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186 pages, Hardcover
First published January 1, 2021
….when we were building the second place, and had come to start calling it that in a way I knew would never change if we carried on doing it much longer, I said to him that ‘second place’ pretty much summed up how I felt about myself and my life – that it had been a near miss, requiring just as much effort as victory but with that victory always and forever somehow denied me, by a force that I could only describe as the force of pre-eminence. I could never win, and the reason I couldn’t seemed to lie within certain infallible laws of destiny that I was powerless – as the woman I was – to overcome. I ought to have accepted it at the beginning, and spared myself the effort! Tony listened to me, and I could tell he was slightly surprised by what I was saying, and that he was thinking about why he was, and after a long time he said:
‘For me it doesn’t mean that. It means parallel world. Alternative reality.’
Well, Jeffers, I laughed heartily to myself at this perfect example of the paradox that is Tony and me!
Because this is partly a story of will, and of the consequences of exerting it, you will notice, Jeffers, that everything I determined to happen happened, but not as I wanted it! This is the difference, I suppose, between an artist and an ordinary person: the artist can create outside himself the perfect replica of his own intentions. The rest of us just create a mess, or something hopelessly wooden, no matter how brilliantly we imagined it. That’s not to say that we don’t all of us have some compartment in which we too are able to achieve ourselves instinctively, to leap without looking, but the bringing of things into permanent existence is an achievement of a different order. The closest most people come to it is in having a child. And nowhere are our mistakes and limitations more plainly written than there!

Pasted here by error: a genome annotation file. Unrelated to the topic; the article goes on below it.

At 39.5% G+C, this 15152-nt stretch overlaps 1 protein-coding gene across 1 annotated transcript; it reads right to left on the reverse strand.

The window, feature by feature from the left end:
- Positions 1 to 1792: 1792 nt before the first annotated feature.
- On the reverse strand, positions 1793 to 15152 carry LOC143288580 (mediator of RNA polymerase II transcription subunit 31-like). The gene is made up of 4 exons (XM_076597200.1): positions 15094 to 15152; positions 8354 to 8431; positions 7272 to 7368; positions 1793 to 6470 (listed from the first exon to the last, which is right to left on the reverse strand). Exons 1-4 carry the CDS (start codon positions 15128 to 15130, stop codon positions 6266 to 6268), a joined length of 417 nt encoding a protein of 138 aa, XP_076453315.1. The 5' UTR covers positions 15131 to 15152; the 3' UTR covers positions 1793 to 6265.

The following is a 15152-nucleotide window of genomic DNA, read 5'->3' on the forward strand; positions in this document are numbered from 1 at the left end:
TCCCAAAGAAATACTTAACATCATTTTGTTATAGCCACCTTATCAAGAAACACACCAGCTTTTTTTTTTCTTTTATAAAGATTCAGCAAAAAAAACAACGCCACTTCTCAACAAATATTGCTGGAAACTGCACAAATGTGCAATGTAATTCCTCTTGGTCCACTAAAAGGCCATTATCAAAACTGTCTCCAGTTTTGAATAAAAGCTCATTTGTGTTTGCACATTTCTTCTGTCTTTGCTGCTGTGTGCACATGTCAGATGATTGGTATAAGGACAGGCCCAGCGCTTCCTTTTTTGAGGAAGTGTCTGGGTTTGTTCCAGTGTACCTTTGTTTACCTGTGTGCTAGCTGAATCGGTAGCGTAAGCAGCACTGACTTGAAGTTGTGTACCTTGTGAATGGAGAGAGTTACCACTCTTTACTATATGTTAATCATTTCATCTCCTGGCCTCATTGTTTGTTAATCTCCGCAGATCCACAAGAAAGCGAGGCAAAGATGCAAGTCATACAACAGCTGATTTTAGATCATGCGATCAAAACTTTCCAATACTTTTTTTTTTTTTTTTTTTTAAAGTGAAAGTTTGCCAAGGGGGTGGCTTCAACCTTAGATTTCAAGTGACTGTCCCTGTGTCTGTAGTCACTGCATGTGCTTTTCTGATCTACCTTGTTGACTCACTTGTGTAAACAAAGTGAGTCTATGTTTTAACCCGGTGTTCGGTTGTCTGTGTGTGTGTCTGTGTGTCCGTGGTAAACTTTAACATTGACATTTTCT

One afternoon I came upon him standing by the prow of the landlocked boat, just as he had been the day of our very first conversation, and this coincidence led me to exclaim, somewhat absurdly: ‘So much has changed, and yet nothing has!’ When of course, Jeffers, it would have been as true – and as meaningless – to say that nothing had changed and yet so much had.
part of L’s greatness lay in his ability to be right about the things that he saw, and what confounded me was how, at the plane of living, this rightness could be so discordant and cruel
‘Who pays for all this?’ he asked. ‘The house and the land belong to Tony. I have some money of my own.’ ‘I can’t imagine your little books make all that much.’
"It is terribly difficult for me to explain these things to you. Jeffers, these tides and currents that compromise the relationships between people - the fluid come and do that constitute so different a reality from the solid, staring fixed appearance of faces"